Campus & Community

In 1914, poised for war

6 min read

Many of the joyous students graduating a century ago would later be drawn into a rising world conflict, in which some of them would die

On the sunny Thursday of June 18, 1914, Harvard opened its gates (though not then to women) for a Commencement celebration that would launch an unusually large undergraduate class of 537 into the world.

Among those receiving diplomas that morning at Sanders Theatre were a future U.S. senator (Leverett Saltonstall, descended from a line of graduates dating back to 1642), a future bestselling novelist (Edward Streeter), and a future foreign policy adviser to President Franklin Roosevelt (Benjamin Sumner Welles).

Hope marked the day and the class. “A burst of song, a trumpet blast rings clear,” read a poem by Pitman Benjamin Potter 1914 on the penumbral page of the class album that year. “We close old records but to open new.”

The day before, Radcliffe College, celebrating its 20th year, held its own graduation ceremony at Sanders. In the Class of 1914, numbering 101, 17 seniors graduated magna cum laude, and five summa cum laude. According the “Book of the Class of 1914,” graduates had taken 1,199 courses and had written more than half of the articles in Radcliffe Magazine.

Those sweet Commencement days marked a last, soon-lost innocence for Harvard, for Radcliffe, and for students everywhere. The world was on the verge of the first global war, which killed 16 million people and lit the fuse on wars to follow. World War I began on Aug. 1.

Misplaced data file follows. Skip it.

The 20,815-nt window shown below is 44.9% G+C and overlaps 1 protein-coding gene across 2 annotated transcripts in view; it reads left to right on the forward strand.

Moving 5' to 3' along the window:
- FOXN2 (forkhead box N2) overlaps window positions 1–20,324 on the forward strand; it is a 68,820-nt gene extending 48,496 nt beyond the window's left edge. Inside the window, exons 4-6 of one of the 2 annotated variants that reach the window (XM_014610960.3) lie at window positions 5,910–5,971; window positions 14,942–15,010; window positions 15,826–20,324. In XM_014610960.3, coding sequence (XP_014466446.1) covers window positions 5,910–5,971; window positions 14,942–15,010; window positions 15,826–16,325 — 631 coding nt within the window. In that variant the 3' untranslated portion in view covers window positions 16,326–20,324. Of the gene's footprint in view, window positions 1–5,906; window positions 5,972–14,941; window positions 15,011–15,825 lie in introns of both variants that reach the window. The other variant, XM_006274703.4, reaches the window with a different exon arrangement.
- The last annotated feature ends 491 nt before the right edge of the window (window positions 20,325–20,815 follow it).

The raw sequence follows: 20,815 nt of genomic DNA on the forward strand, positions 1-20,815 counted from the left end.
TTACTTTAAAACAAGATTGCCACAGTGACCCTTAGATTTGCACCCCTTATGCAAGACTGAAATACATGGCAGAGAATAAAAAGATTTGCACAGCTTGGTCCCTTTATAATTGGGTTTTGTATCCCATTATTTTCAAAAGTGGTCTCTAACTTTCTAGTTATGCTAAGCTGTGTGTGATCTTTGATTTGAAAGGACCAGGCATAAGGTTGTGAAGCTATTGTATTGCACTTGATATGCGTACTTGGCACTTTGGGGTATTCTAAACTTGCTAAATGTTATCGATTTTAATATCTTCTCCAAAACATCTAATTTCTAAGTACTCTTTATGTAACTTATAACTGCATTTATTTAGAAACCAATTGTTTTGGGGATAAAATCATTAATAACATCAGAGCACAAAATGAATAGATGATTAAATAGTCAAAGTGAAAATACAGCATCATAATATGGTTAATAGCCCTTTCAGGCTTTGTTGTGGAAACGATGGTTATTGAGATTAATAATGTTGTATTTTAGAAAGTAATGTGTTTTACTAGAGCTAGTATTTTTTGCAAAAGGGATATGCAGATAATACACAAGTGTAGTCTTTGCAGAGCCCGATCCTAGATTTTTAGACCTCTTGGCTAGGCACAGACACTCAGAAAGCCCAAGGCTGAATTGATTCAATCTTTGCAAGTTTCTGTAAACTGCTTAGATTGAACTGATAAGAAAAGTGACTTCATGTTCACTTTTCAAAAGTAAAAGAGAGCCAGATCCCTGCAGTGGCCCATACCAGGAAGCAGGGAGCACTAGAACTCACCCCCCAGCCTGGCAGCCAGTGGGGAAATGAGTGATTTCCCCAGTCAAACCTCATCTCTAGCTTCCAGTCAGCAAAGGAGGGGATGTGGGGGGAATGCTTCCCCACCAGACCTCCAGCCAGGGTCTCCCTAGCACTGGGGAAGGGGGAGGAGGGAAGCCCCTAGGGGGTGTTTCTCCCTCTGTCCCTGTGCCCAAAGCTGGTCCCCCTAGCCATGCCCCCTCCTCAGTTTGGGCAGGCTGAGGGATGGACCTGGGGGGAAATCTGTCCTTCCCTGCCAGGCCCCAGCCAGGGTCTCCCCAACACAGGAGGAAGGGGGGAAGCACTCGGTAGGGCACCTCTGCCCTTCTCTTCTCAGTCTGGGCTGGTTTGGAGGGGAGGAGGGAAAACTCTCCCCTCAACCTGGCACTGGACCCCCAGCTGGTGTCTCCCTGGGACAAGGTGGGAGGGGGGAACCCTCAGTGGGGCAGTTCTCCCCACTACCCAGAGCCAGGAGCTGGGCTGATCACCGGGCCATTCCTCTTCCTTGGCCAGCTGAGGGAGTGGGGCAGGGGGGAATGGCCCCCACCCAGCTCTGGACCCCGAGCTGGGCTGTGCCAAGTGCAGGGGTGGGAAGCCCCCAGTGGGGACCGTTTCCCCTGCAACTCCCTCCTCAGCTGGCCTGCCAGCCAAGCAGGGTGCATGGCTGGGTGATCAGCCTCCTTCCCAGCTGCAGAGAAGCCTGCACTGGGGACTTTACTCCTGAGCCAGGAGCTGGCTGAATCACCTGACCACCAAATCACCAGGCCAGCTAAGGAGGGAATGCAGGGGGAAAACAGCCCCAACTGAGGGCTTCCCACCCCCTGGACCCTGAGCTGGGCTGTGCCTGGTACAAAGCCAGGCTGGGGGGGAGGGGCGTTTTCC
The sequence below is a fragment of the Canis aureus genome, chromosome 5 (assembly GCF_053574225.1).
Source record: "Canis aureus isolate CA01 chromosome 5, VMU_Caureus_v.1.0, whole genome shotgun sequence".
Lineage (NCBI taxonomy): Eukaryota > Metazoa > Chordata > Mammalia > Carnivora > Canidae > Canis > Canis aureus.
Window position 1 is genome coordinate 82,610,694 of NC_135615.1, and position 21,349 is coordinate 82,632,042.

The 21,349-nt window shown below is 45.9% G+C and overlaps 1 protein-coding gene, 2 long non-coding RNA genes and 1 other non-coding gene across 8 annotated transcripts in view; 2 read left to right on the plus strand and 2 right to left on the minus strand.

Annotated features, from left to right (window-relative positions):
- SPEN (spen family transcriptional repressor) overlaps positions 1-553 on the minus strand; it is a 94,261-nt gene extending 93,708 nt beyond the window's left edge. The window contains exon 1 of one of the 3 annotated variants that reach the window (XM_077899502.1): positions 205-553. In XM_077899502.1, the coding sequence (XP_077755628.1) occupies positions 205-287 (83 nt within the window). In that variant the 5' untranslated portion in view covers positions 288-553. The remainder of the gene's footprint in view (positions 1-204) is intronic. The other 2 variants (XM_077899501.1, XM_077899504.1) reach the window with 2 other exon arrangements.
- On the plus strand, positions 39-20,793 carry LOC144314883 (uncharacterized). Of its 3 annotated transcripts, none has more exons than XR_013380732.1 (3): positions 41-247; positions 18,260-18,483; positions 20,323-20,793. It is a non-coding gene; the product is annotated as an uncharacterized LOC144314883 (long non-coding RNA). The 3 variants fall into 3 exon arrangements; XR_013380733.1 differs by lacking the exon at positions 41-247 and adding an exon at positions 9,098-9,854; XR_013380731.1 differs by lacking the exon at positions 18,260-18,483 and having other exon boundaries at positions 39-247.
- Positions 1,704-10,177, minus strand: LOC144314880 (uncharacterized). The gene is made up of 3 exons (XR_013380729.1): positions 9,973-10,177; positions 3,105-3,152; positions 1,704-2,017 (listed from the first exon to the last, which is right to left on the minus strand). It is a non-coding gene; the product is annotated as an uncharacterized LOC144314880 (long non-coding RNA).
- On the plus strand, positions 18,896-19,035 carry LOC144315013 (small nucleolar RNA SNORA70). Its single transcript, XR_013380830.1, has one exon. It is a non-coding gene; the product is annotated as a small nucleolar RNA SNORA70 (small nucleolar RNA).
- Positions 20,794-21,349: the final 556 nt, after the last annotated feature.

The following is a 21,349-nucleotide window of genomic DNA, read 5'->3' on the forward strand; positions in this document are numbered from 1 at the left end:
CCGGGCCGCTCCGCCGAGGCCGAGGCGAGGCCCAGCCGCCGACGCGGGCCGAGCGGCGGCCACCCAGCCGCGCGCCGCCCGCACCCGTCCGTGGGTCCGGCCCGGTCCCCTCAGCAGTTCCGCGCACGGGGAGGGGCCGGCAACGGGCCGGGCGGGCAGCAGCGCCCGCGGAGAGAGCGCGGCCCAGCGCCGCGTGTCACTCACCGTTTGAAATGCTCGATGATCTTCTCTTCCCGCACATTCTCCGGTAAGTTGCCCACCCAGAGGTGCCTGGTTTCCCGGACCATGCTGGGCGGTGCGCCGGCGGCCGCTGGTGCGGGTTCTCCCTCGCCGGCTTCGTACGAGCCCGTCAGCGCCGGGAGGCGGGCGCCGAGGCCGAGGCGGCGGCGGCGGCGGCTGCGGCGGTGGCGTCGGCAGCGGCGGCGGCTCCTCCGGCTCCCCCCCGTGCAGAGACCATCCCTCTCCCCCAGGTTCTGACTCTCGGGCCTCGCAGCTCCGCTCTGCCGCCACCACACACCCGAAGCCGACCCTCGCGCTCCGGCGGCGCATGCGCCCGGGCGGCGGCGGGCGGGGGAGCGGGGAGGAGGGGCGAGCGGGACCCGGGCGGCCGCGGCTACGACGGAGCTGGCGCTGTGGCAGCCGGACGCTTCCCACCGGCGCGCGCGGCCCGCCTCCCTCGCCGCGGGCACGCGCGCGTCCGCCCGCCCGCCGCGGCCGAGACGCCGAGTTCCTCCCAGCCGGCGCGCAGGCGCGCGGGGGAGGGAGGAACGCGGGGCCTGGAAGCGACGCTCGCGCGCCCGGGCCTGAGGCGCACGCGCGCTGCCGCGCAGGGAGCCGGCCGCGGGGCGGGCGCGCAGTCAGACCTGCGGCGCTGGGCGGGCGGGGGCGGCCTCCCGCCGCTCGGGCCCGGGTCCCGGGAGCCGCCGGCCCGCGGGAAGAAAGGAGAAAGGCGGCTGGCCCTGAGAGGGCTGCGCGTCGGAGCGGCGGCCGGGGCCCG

Harvard, like the world around it, was swept into the conflict, even though America delayed its entry until the spring of 1917. By Nov. 11, 1918, 11,319 Harvard alumni, students, and faculty had served in the military, two-thirds of them as officers, while 373 died as the result of service, including 19 from the Class of 1914.

British citizen Clyde Fairbanks Maxwell 1914 left for England barely a month after graduation. He was killed in combat in 1916, and lies in an unmarked grave. William Barry Corbett 1914, a high school English teacher in Boston, joined in May 1917. He died charging a machine gun nest north of Verdun 11 days before the war ended.

Others suffered prolonged deaths. Harvey Rexford Hitchcock Jr. 1914, a three-sport athlete and All-American tackle for the Crimson, saw combat in the summer of 1918 as an artilleryman in France. In 1920, he was admitted to McLean Hospital in Waverley, Mass. He died there in 1958. For the 1921 class report, Hitchcock listed his occupation as “Reflection.”

Three Radcliffe graduates died in the war too, all from disease and all nurses: one each from the classes of 1910 and 1911 and the third a special student from 1908 to 1913.

Four other young men died in service to Germany. Two of them received their Harvard degrees that day in 1914, one in divinity and the other in dental medicine.

In the traditional procession of graduates, old and new, that wended its way to Sever Quadrangle for Harvard Alumni Association festivities, records show, were 36 surviving graduates of the Class of 1864, whose 99 graduates included Robert Todd Lincoln, Abraham Lincoln’s eldest son. The Civil War-era classmates had earlier gathered at Phillips Brooks House to celebrate their 50th class anniversary. Thirty-five of their number had fought for the Union, and six for the Confederacy.